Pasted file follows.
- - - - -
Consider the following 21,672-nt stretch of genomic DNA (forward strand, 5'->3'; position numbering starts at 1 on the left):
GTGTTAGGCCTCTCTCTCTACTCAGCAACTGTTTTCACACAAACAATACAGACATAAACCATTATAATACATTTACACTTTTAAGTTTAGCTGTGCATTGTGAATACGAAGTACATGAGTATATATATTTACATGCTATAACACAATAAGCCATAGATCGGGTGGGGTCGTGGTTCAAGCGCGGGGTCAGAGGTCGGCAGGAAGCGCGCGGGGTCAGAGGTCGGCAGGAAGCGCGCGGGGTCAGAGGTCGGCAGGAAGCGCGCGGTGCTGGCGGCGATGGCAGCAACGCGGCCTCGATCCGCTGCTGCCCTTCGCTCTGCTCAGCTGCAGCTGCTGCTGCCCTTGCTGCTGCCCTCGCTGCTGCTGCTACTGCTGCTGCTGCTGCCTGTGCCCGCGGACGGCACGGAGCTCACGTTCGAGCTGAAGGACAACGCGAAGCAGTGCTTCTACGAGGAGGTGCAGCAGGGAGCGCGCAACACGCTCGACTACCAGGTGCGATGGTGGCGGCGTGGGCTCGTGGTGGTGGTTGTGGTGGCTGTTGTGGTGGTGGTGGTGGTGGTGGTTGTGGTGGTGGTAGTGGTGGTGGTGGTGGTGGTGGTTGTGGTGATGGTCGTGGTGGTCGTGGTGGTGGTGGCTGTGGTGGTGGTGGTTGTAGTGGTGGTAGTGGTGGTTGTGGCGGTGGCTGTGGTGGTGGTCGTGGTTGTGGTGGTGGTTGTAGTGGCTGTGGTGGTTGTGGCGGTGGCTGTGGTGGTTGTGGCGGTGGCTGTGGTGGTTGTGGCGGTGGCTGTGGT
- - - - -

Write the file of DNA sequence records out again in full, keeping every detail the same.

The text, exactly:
Consider the following 21,672-nt stretch of genomic DNA (forward strand, 5'->3'; position numbering starts at 1 on the left):
GTGTTAGGCCTCTCTCTCTACTCAGCAACTGTTTTCACACAAACAATACAGACATAAACCATTATAATACATTTACACTTTTAAGTTTAGCTGTGCATTGTGAATACGAAGTACATGAGTATATATATTTACATGCTATAACACAATAAGCCATAGATCGGGTGGGGTCGTGGTTCAAGCGCGGGGTCAGAGGTCGGCAGGAAGCGCGCGGGGTCAGAGGTCGGCAGGAAGCGCGCGGGGTCAGAGGTCGGCAGGAAGCGCGCGGTGCTGGCGGCGATGGCAGCAACGCGGCCTCGATCCGCTGCTGCCCTTCGCTCTGCTCAGCTGCAGCTGCTGCTGCCCTTGCTGCTGCCCTCGCTGCTGCTGCTACTGCTGCTGCTGCTGCCTGTGCCCGCGGACGGCACGGAGCTCACGTTCGAGCTGAAGGACAACGCGAAGCAGTGCTTCTACGAGGAGGTGCAGCAGGGAGCGCGCAACACGCTCGACTACCAGGTGCGATGGTGGCGGCGTGGGCTCGTGGTGGTGGTTGTGGTGGCTGTTGTGGTGGTGGTGGTGGTGGTGGTTGTGGTGGTGGTAGTGGTGGTGGTGGTGGTGGTGGTTGTGGTGATGGTCGTGGTGGTCGTGGTGGTGGTGGCTGTGGTGGTGGTGGTTGTAGTGGTGGTAGTGGTGGTTGTGGCGGTGGCTGTGGTGGTGGTCGTGGTTGTGGTGGTGGTTGTAGTGGCTGTGGTGGTTGTGGCGGTGGCTGTGGTGGTTGTGGCGGTGGCTGTGGTGGTTGTGGCGGTGGCTGTGGT